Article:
- 1. Choose your fund, if you wish
- 2. Get to know your super fund
- 3. Choose your investment options, if you wish
- 4. Choose the right level of insurance
- 5. Decide how much you want to contribute
- 6. Make additional super contributions by salary sacrificing, or making tax-deductible contributions
- 7. Keep an eye on your employer
- 8. Keep watch over your fund’s trustees or become a trustee yourself
Merely thinking about your super means you’re straddling the first major hurdle that most Australians face when planning (or not) for their retirement and looking into your future.
As an employee, you have your employer helping you with your retirement plans by making compulsory super contributions (Superannuation Guarantee).
If you’re self-employed, your super future is left entirely in your hands, which can be either exciting or daunting.
The ‘8 steps to super success’, set out below, is a practical tool to help you make the most of your superannuation.
1. Choose your fund, if you wish
Since 1 July 2005, most Australians have been able to choose their own fund. You may even decide to set up your own super fund. Or, you may be one of the minority who still are unable to choose the type of fund you wish to join. Note that the fund you’re already in may be the best choice for you. For more information on comparing super funds, why try not our other 8-step program: see SuperGuide article Fund choice: Comparing super funds in 8 steps.
2. Get to know your super fund
There are plenty of no-cost ways you can use to get to know your super benefit and your super fund by doing a little bit of leg work and asking a few questions. Every superannuation fund member needs to do this as a bare minimum, even if you’re not interested in getting more involved with your superannuation investment. Your fund may also offer you other benefits such as low-cost financial planning services and cheaper home loans. For more information on getting to know your super fund see SuperGuide article SuperGuide checklist: 10 ways to save your super.
3. Choose your investment options, if you wish
Most of Australia’s major superannuation funds give you different levels of choice about where to invest your super. For more information on super fund investing see our special section: Is my super fund performing?, and the following SuperGuide articles:
- Super control: How to switch your super account’s investment option
- Investment performance: Assess your super fund in 4 steps
- Fund choice: Comparing super funds in 8 steps
- SuperGuide’s Investment Performance Reckoners: How do they work?
4. Choose the right level of insurance
If you become ill or have an accident, paying your everyday bills is a bigger concern than saving for your retirement. Most super funds now offer competitive premiums for death or disability insurance, and income protection insurance. For more information on life insurance and your super account see the following SuperGuide articles:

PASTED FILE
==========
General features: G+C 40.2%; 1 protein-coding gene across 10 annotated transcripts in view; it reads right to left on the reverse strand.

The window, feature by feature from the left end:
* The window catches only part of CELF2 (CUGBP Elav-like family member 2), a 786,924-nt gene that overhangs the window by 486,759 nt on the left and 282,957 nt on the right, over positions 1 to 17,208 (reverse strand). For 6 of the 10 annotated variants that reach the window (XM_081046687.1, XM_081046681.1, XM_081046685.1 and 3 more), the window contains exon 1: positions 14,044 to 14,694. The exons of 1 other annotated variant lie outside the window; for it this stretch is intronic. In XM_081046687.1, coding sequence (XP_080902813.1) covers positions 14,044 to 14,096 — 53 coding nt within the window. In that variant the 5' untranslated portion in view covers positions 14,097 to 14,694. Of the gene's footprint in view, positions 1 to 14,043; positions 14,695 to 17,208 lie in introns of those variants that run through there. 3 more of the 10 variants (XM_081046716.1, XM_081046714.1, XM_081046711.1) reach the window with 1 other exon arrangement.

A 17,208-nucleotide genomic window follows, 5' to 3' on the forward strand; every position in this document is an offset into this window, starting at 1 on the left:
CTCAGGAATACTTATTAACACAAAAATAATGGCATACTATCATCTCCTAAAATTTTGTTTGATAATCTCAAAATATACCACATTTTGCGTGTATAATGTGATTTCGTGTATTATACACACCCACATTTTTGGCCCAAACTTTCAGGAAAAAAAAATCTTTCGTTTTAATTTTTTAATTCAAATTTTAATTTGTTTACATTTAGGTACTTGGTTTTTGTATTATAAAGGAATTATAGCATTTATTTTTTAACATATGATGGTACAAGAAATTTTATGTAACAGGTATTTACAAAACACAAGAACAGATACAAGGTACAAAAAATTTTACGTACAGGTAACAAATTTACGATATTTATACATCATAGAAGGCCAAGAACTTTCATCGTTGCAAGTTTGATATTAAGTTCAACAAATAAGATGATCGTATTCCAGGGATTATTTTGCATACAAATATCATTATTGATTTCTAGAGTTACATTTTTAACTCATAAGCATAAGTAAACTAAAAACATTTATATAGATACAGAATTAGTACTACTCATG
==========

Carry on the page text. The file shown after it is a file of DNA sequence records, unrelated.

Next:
- Life insurance and super: 10 things you should know
- Comparing super funds: Top 20 cheapest funds for life insurance
- Comparing super funds: Top 20 cheapest funds for income protection insurance
5. Decide how much you want to contribute
Contributing to your super fund is where you can have the greatest control and flexibility over your super, whether you’re an employee, self-employed or not employed. Making personal or voluntary contributions can mean a bigger retirement benefit, which means you decide what your retirement lifestyle can be rather than relying solely on the government Age Pension. For more information on super contributions see the following SuperGuide articles:
- Super concessional (before-tax) contributions: 2017/2018 survival guide
- Your 2017/2018 guide to non-concessional (after-tax) contributions
6. Make additional super contributions by salary sacrificing, or making tax-deductible contributions
If you’re an employee, a tax-effective way of topping up your super may be to use salary sacrificing, which is another way of describing the fact that you’re paying your additional super contributions out of before-tax dollars. For more information on salary sacrificing see SuperGuide article Salary sacrifice and super: A guide for employees and employers . Since 1 July 2017, employees can now make tax-deductible super contributions (if salary sacrificing is not available or not convenient): see SuperGuide article Employees can now make tax-deductible super contributions (since July 2017).
7. Keep an eye on your employer
You can check your super fund to see when your employer paid your Superannuation Guarantee contributions. For more information on SG see SuperGuide articles Superannuation and employees: 10 facts about your super entitlements and Super for beginners, part 18: My employer hasn’t paid my SG. What can I do?.
8. Keep watch over your fund’s trustees or become a trustee yourself
The annual report you receive from your super fund contains the names of your trustee and, usually, gives you some idea of the skills they hold to do the job. If you’re an employee and you belong to a fund run by your employer, you may be able to select your fund trustees. If you run your own fund, that is a self-managed super fund, you are the trustee of your fund. For more info on SMSFs, start with our SuperGuide article SMSFs: Is DIY super right for you?